Wednesday, 7 September 2011

My friend Sue

At Wal-Mart yesterday, Doris the associate checking me out, gave me some tips for hanging my slacks using children’s hangers. While she scanned the jeans I’d bought for Deaglan we had a fun little chat. Then at the Dollarama a few hours later, Iris who was ringing me through admired my choice in gift bags and together we marvelled over all the great stuff you could get for a buck these days.

It brought to mind Sue, my neighbour-friend down the street. She’s just itching to have grandbabies, I can tell. Last month when we gratefully accepted her invitation to come for a swim, she had all sorts of toys laid out for Deaglan and Naveen. Her twin girls, who she raised mostly on her own, are 21 and nowhere near having children.

She’s always walking her little white dogs, Becky and Chase, sometimes with 92 year old Dot and her little white dogs in tow. Dot recently moved in with her daughter because her vision had begun failing. Regularly Sue picks Dot up, brings her back to our neighbourhood where she’d lived for the last 20 years, and they have doggie spa days where the younger woman bathes and grooms the older woman’s dogs. They drink tea and have fresh baked cookies, catch up on each other, gossip about what’s been going on in the neighbourhood.

I can’t tell you how many times Sue offered to take Deaglan for a few hours here and there last year when I was bone tired and navigating the rough new waters of being mother of two.

She retired a year and a half ago, after pledging 32 years at a large communications firm. And although she earned a pension, a tight little income, she found a job as a cashier at a local grocery chain. She asked for only a few shifts a week so as not to cut into her retirement income.

I asked Sue a few times in passing how the new job was going. At first she bubbled with stories of darling old couples who routinely shopped on specific days, waited patiently in her line just so she could scan their groceries.

It didn’t surprise me. Sue has a way about her that makes you want to beg her to invite you for a sleepover.

But a few weeks ago Sue was fired. Well, she wasn’t fired – exactly, but the Big Boss told her that her IPM (items {scanned} per minute) was really low, lower than anybody else’s in the store. The acceptable number of items scanned per minute was 25 and Sue was lagging behind at just 18.  He told her she was doing a great job in every other way. However, Sue's shifts got cut back. And she was given a “partner” during her busy times, a young student who could scan up to 30 items per minute.

Having this prodigy work beside her made my friend nervous. She couldn’t take the time to talk with her regulars, get to know the customers the way she usually did. And the IPM genius treated her as if she didn’t know anything about the job. Sue reminded the kid that she was a bit slow scanning, not stupid. But the kid reported back to the Big Boss that Sue was difficult to work with.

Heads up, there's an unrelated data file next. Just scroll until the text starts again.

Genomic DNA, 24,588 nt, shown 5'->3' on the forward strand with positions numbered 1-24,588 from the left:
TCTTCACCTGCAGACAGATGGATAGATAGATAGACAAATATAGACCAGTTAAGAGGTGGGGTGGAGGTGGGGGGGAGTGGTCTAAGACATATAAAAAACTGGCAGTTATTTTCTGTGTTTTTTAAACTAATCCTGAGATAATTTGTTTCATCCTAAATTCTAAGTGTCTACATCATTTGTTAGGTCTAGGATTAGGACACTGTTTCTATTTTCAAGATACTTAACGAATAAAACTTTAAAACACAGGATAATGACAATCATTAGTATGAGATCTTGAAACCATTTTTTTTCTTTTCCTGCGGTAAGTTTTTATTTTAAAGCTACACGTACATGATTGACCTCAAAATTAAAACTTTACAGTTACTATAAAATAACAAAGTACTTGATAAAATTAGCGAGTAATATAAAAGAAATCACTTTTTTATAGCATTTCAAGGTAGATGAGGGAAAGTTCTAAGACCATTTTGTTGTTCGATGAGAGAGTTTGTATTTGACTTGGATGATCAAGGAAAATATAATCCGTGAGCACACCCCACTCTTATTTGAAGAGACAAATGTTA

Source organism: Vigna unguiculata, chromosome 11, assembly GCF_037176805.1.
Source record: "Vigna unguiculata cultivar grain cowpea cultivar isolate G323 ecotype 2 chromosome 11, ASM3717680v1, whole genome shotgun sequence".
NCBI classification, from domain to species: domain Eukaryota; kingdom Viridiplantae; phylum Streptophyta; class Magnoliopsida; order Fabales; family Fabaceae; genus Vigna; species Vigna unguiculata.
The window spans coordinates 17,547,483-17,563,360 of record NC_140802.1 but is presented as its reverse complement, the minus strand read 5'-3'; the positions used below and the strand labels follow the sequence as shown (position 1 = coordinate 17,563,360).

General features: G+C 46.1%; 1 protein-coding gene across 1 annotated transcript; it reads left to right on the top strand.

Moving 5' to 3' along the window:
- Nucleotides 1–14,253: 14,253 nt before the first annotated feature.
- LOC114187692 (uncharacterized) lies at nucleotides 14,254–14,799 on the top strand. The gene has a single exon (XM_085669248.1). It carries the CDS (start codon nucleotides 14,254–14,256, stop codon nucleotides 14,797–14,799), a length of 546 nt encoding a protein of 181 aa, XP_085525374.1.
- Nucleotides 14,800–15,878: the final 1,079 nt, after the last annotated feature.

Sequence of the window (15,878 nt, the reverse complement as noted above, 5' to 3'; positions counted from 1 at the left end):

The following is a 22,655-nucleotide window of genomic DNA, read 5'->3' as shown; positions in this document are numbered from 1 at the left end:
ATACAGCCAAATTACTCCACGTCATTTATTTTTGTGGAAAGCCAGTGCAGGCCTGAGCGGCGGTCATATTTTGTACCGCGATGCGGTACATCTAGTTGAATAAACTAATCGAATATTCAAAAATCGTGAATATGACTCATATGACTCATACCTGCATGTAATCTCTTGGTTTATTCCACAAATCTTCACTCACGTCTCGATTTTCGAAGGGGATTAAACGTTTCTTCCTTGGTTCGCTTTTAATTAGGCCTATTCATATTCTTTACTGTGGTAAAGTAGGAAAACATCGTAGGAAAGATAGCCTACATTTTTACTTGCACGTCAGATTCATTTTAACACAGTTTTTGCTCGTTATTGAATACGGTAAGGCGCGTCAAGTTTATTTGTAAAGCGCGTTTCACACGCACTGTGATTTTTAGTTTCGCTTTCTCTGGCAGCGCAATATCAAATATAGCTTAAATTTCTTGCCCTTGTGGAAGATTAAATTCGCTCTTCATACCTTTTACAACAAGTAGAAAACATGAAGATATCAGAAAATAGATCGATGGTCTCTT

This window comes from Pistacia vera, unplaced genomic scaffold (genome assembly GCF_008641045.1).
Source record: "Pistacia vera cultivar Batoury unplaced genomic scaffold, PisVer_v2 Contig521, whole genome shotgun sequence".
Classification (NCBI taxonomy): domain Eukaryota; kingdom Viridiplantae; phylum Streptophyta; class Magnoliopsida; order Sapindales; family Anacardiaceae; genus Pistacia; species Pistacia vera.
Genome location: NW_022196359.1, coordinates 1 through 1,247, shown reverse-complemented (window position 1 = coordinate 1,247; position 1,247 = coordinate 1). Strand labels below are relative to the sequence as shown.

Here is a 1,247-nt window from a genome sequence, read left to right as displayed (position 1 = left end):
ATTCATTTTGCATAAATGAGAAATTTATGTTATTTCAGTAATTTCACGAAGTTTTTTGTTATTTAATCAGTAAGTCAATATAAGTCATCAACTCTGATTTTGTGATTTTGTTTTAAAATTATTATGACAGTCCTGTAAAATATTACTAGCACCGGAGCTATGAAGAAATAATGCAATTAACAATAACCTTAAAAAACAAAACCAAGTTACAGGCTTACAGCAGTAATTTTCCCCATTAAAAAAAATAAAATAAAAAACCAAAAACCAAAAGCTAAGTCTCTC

Tired and defeated, my friend gave her resignation. I choked back tears (and the burning desire to hunt the kid and Big Boss down) when she told me this. I thought about how wonderful it is to go into a store and get treated like an old friend. How something like that can pick up your mood and have you humming for the rest of the day.


  1. If I lived anywhere near you, I'd hire your friend. Customer service skills like that can't be taught. Shame on that company and manager!

  2. That's so sad...It's a shame that we have become such and instant gratification society...

  3. Aw, that's awful!

    Btw, I'm so glad that you linked up. I was just thinking about you and realizing that it had been a while since I'd visited!

  4. Please, please send this to that store manager. Write a letter, let people know. This breaks my heart. We need more friendliness and love in this world--not a fast scanner.

  5. This makes me so frustrated. What happens to community? To connections? Are we all just machines?

    What Sue provided was priceless. A moment of shared humanity.

    You write it so beautifully.

  6. That's so sad :-( I hope she finds somewhere else that appreciates her.

  7. Oh my gosh! That is so sad! I would much rather have a friendly cashier than a fast one. Stupid big wigs. I'm sure she would appreciate knowing you thought so much of her! Does she read your blog?
    Many hugs her way!!

  8. Is that what customer service has come to, how fast you can get in and out? I would much rather have friendly service than fast service. This is just sad!

  9. Big Boss is an idiot. Customer service is gold.

  10. That is so sad-and it makes me angry to think that a store would place more value on how fast a checker can take a customer's money than take the time to treat the customer like a person and not a dollar sign. I had to choke back the tears too. I hope Sue finds a new job soon, where she is appreciated for the wonderful person she is:)

  11. I am SO sad for Sue. This is horrible. Really, their loss. She sounds like a true gem and how wonderful you have someone like this in your life.

    P.S. Love the headed with the two pairs of feet. Cleaver.

  12. That is very sad. I'm sorry for your friend Sue. She sounds like a wonderful soul to know and learn from.

    The picture of the boys is terrific. They are getting so big!!

  13. That's really a shame - once again productivity wins over customer service.

  14. I would definitely fire off a letter to whomever is in charge. Even if it did nothing more than to make me feel better - jerks!

  15. This so sad. Really, my heart breaks to hear this! I imagine it probably wasn't the manager's fault though - he probably is just following orders.

    Or that's what I'm telling myself so that I don't hate him!


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